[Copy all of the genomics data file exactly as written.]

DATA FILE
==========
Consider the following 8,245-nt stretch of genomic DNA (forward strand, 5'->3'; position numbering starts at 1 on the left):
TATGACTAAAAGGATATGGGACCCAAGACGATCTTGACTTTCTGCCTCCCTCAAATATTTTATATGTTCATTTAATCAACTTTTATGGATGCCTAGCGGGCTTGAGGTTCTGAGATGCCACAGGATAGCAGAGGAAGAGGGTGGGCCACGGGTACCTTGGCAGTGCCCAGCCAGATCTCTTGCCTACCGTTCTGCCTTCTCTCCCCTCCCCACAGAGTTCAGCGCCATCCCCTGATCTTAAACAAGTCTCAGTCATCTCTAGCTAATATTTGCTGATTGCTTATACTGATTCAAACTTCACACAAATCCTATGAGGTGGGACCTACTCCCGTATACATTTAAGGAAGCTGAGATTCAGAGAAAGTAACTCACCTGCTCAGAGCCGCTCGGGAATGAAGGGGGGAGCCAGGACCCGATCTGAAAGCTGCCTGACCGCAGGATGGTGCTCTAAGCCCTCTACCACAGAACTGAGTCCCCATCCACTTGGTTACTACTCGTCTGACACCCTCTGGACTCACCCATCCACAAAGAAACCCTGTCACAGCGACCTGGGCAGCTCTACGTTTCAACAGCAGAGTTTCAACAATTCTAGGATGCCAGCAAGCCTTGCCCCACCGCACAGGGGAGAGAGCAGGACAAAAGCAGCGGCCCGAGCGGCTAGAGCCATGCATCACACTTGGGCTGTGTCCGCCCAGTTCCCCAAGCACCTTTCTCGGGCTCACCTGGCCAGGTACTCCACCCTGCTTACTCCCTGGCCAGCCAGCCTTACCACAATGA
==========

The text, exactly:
Consider the following 8,245-nt stretch of genomic DNA (forward strand, 5'->3'; position numbering starts at 1 on the left):
TATGACTAAAAGGATATGGGACCCAAGACGATCTTGACTTTCTGCCTCCCTCAAATATTTTATATGTTCATTTAATCAACTTTTATGGATGCCTAGCGGGCTTGAGGTTCTGAGATGCCACAGGATAGCAGAGGAAGAGGGTGGGCCACGGGTACCTTGGCAGTGCCCAGCCAGATCTCTTGCCTACCGTTCTGCCTTCTCTCCCCTCCCCACAGAGTTCAGCGCCATCCCCTGATCTTAAACAAGTCTCAGTCATCTCTAGCTAATATTTGCTGATTGCTTATACTGATTCAAACTTCACACAAATCCTATGAGGTGGGACCTACTCCCGTATACATTTAAGGAAGCTGAGATTCAGAGAAAGTAACTCACCTGCTCAGAGCCGCTCGGGAATGAAGGGGGGAGCCAGGACCCGATCTGAAAGCTGCCTGACCGCAGGATGGTGCTCTAAGCCCTCTACCACAGAACTGAGTCCCCATCCACTTGGTTACTACTCGTCTGACACCCTCTGGACTCACCCATCCACAAAGAAACCCTGTCACAGCGACCTGGGCAGCTCTACGTTTCAACAGCAGAGTTTCAACAATTCTAGGATGCCAGCAAGCCTTGCCCCACCGCACAGGGGAGAGAGCAGGACAAAAGCAGCGGCCCGAGCGGCTAGAGCCATGCATCACACTTGGGCTGTGTCCGCCCAGTTCCCCAAGCACCTTTCTCGGGCTCACCTGGCCAGGTACTCCACCCTGCTTACTCCCTGGCCAGCCAGCCTTACCACAATGA